We will also likely see many new means for in-arena advertising. Often used to cover blocks of unused arena seats, we may even see advertising tarps cover all or parts of the empty seats in arenas when NHL action resumes. But will televised games be too cluttered?

There has also been discussion in recent days regarding the possibility of multiple channels broadcasting a single game, with both audio and visual options on each channel.

[Who’s That in the Stands? European, Australian Sports Leagues Use Cardboard Cutouts to Recreate Fan Experience]


However, the biggest unknown will be sound.

Look for the league and its broadcast partners to implement numerous strategies to connect with fans during each and every broadcast. Apps that collect fan reactions at home via their cell phones and relay the audio to a central server for broadcast use are already on the market.

Providing crowd noise into empty stadiums and television broadcasts has been traced back to 2013 when a stadium in Tunisia allowed for 90,000 fans to cheer through an app and loudspeakers following the Arab Spring.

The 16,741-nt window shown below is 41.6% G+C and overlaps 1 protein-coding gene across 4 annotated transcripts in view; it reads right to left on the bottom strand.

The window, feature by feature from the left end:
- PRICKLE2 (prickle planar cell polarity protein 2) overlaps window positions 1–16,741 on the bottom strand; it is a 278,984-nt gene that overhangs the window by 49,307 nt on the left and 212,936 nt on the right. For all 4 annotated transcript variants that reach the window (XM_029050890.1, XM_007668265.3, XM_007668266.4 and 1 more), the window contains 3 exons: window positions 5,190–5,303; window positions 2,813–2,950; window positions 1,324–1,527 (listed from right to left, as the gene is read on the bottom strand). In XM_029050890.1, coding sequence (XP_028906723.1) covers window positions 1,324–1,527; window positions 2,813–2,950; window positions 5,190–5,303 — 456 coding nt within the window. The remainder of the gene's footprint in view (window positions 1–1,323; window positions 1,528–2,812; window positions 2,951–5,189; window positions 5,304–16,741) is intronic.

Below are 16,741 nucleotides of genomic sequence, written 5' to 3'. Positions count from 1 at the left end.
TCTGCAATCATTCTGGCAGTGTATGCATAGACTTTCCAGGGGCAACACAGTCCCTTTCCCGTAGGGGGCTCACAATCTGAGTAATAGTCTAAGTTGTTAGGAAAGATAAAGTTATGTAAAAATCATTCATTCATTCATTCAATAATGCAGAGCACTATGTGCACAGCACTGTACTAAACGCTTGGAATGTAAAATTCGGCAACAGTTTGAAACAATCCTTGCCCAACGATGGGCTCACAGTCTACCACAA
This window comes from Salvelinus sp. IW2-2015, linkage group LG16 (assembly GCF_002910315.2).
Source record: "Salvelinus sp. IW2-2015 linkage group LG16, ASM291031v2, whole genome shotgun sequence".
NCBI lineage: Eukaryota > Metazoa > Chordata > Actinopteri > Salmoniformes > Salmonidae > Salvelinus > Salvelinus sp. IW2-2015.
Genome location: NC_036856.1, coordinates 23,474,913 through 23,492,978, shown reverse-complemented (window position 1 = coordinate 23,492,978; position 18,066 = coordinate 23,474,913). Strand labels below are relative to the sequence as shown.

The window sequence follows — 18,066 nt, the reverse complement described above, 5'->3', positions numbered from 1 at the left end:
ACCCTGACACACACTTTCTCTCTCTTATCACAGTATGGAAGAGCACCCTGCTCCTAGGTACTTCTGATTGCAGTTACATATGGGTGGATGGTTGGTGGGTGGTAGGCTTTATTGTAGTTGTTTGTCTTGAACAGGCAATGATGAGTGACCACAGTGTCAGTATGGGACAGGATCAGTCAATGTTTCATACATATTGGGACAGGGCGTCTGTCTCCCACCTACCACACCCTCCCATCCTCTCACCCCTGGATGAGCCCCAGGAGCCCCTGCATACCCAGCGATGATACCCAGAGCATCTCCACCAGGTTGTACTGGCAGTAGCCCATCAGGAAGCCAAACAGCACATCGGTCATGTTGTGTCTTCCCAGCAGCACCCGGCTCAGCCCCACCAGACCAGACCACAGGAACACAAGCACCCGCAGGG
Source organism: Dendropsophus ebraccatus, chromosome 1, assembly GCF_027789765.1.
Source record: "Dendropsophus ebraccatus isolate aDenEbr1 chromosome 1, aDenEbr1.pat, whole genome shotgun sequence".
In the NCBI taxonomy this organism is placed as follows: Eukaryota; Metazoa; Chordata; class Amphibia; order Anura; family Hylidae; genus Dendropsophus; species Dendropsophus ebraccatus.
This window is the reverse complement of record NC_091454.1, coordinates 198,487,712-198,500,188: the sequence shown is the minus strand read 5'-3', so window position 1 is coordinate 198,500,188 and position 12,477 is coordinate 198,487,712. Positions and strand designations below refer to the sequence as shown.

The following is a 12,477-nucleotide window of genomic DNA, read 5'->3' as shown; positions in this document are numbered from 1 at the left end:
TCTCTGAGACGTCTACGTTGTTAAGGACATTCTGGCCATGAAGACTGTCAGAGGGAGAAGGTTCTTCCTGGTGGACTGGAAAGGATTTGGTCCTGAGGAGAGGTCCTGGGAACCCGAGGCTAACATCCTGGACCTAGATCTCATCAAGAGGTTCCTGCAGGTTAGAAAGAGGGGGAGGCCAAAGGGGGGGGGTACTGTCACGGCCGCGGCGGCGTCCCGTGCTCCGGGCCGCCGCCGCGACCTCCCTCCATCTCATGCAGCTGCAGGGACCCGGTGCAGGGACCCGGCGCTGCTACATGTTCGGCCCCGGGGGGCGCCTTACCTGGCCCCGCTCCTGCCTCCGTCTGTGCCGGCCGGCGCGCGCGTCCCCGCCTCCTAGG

More recently a company has developed an app that allows fans to cheer remotely for their teams playing in empty stadiums. The Remote Cheerer system lets fans watching games on television in their living rooms. The app will allow fans to pick from “cheer, chant, clap, shout, groan and boo,” to broadcast through the stadium loudspeakers.

Early Results

The German Bundesliga has been broadcasting with artificial crowd noise, and the English Premier League offered the same type of feed. In Denmark, more than 30,000 fans used Zoom to cheer on AGF Aarhus through screens around the field.

Spain’s LaLiga became the latest major European soccer league to resume following a Coronavirus-enforced suspension. The first match was the Seville derby, contested between Sevilla and Real Betis, and as with all other matches, played behind-closed-doors.

Viewers who tuned in to matches were be treated to virtual stadium effects, digital crowd noises and brand new camera angles, enabled because of empty stands, that brought fans closer to the action.

According to Forbes, the virtualization of the stands is achieved through technology from Norwegian firm VIZRT. Seats are overlaid with to-scale images of supporters wearing team colors and when there is a break in play this image can be turned into a canvas displaying a message.